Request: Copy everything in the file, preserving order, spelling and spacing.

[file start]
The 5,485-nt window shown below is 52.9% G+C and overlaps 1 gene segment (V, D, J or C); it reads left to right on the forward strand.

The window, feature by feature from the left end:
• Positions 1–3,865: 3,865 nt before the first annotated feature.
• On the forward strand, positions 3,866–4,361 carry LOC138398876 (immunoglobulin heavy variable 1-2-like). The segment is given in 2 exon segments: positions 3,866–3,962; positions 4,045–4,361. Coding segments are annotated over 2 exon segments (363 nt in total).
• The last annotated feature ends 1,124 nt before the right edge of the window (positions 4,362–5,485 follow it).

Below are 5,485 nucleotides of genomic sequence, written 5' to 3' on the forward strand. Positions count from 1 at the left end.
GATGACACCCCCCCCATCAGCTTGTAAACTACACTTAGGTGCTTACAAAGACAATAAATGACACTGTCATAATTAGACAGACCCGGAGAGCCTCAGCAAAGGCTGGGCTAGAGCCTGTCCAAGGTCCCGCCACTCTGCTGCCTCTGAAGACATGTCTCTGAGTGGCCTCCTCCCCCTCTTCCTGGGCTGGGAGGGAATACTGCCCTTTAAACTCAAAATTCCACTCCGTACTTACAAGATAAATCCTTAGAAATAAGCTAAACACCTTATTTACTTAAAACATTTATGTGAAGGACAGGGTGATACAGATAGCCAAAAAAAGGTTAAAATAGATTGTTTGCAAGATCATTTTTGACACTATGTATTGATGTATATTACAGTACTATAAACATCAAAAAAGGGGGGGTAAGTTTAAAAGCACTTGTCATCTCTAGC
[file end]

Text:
The 5,485-nt window shown below is 52.9% G+C and overlaps 1 gene segment (V, D, J or C); it reads left to right on the forward strand.

The window, feature by feature from the left end:
• Positions 1–3,865: 3,865 nt before the first annotated feature.
• On the forward strand, positions 3,866–4,361 carry LOC138398876 (immunoglobulin heavy variable 1-2-like). The segment is given in 2 exon segments: positions 3,866–3,962; positions 4,045–4,361. Coding segments are annotated over 2 exon segments (363 nt in total).
• The last annotated feature ends 1,124 nt before the right edge of the window (positions 4,362–5,485 follow it).

Below are 5,485 nucleotides of genomic sequence, written 5' to 3' on the forward strand. Positions count from 1 at the left end.
GATGACACCCCCCCCATCAGCTTGTAAACTACACTTAGGTGCTTACAAAGACAATAAATGACACTGTCATAATTAGACAGACCCGGAGAGCCTCAGCAAAGGCTGGGCTAGAGCCTGTCCAAGGTCCCGCCACTCTGCTGCCTCTGAAGACATGTCTCTGAGTGGCCTCCTCCCCCTCTTCCTGGGCTGGGAGGGAATACTGCCCTTTAAACTCAAAATTCCACTCCGTACTTACAAGATAAATCCTTAGAAATAAGCTAAACACCTTATTTACTTAAAACATTTATGTGAAGGACAGGGTGATACAGATAGCCAAAAAAAGGTTAAAATAGATTGTTTGCAAGATCATTTTTGACACTATGTATTGATGTATATTACAGTACTATAAACATCAAAAAAGGGGGGGTAAGTTTAAAAGCACTTGTCATCTCTAGC